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Munds Canyon - Coconino National Forest

Summary: You've likely driven over Munds Canyon numerous times since it passes right beneath I-17 before draining into Oak Creek Canyon to the west. The hike is nonstop rock hopping on basalt boulders through somewhat uninteresting canyon.
Directions: From Phoenix, take I-17 north to exit 322 for Munds Park. Turn right (east) off the exit ramp and drive a few tenths of a mile past the gas station on the right. Take the first right onto South Navajo Road which skirts a golf course on the right. Drive another few tenths of a mile to just before where the road enters the golf course and becomes a golf cart path and park in a dirt spot on the left just across from the waste water treatment plant.
Road Conditions: Passenger Car
Navigation: Easy, just follow the drainage
Length: As long as you want, it took the author 6 hours
Date Hiked: August 2004
Weather Conditions: Warm and humid
Required Skills:
Hike Description: From the parking spot, circle the fence that surrounds the waste water treatment plant on the left heading towards the two bridges of I-17 that span Munds Canyon. The path is brushy at first, but becomes less so as you enter the drainage. Start rock hopping and soon the canyon bends right, leaving the highway noise behind you. Jumping from rock to rock you'll hit occasional patches of canyon grape and willows which you'll have to push your way through, but these become less frequent the further down canyon you go. There are several pools of standing water in the canyon, but you should be able to keep your feet dry by climbing around on one side or the other. After about an hour of quick hiking I came to a short section of pseudo narrows in the basalt layer. About a half an hour later, a small layer of brownish conglomerate rock appears and another half hour after that (remember I was walking fast) the Coconino Sandstone appears. The boulders underfoot become somewhat larger as you pass between the sandstone walls and the two short sections of pseudo narrows in this section. The second one (just past the slimy pool in the photo below) features a somewhat tricky climb if you're trying to keep your feet dry like I was. Around the corner the red Supai layer makes it's appearance and the walking becomes a bit quicker. The canyon rounds a few corners then becomes very wide as it makes its way towards Oak Creek Canyon. The lower end of Munds Canyon supposedly resides on private land, though I did not see any evidence of signs or fences indicating that hikers weren't welcome. Best to check with the landowner if you are planning to hike all the way through. Otherwise, when ready, turn around and return the way you came.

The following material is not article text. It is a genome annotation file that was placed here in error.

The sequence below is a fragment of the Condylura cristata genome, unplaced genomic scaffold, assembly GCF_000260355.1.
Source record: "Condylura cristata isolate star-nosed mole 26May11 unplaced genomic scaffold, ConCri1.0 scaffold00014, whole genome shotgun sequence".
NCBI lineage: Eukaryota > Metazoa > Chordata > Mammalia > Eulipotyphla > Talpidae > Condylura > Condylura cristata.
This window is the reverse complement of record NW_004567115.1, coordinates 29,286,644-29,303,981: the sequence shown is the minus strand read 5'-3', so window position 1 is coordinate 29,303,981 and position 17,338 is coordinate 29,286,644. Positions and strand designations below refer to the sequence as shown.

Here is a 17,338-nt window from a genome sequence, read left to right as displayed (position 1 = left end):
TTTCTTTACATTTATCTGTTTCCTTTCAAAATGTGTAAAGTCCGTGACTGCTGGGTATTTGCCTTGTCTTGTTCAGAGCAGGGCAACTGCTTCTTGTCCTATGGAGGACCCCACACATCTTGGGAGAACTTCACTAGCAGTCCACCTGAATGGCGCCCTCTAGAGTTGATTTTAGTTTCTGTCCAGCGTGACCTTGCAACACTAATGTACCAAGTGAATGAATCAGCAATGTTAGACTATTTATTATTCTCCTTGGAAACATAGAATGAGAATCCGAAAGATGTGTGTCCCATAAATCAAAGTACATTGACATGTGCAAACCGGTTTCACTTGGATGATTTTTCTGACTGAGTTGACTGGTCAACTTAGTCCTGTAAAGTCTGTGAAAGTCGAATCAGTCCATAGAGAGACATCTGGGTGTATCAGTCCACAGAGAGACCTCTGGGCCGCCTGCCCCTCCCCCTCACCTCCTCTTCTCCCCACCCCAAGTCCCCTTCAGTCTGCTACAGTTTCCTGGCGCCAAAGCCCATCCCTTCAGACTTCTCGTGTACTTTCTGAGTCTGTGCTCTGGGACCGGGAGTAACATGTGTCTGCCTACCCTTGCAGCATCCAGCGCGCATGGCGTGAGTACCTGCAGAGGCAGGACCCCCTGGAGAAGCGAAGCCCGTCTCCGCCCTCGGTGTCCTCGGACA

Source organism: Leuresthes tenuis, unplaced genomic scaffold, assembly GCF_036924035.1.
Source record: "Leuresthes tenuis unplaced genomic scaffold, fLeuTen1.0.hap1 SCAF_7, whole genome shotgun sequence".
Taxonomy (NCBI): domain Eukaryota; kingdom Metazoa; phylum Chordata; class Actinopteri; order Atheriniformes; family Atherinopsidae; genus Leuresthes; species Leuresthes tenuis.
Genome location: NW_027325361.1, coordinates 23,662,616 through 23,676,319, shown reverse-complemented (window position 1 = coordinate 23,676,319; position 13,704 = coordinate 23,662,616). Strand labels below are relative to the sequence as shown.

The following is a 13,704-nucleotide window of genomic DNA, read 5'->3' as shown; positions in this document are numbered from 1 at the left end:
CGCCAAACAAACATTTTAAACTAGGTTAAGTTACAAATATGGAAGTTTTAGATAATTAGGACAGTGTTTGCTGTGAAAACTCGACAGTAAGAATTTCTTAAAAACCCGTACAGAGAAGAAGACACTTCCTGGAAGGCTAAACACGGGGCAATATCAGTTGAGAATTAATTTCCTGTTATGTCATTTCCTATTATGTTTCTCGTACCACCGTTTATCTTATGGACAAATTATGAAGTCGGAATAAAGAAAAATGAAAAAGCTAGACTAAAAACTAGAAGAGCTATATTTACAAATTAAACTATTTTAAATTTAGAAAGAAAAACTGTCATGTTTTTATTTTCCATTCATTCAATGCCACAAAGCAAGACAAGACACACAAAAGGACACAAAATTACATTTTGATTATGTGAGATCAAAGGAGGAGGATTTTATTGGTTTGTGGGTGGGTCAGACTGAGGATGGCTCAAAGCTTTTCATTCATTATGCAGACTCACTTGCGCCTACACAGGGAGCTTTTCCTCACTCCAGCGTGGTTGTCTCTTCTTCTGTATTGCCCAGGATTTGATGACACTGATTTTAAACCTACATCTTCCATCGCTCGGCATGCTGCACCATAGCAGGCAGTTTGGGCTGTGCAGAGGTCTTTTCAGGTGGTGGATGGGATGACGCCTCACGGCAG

Rating (1-5 stars):
One problem I have with guide books like the one below is that they describe hikes without qualifying whether the trips are any good. This hike is not so good. Yes, a bad day hiking is better than a good day at work, however, there are simply better hikes out there. The author walked briskly for 3 hours down canyon well into the Supai Sandstone until the canyon became very wide. He turned around for a total hike time of 6 hours.
Books: Canyoneering Arizona - Tyler Williams
Photos: Click picture for larger view, click your browser's 'Back' button to return to this page.
The pseudo basalt narrows. Coconino Sandstone.
Slimy pool. The pseudo
sandstone narrows.
Supai and basalt
Zen garden scene.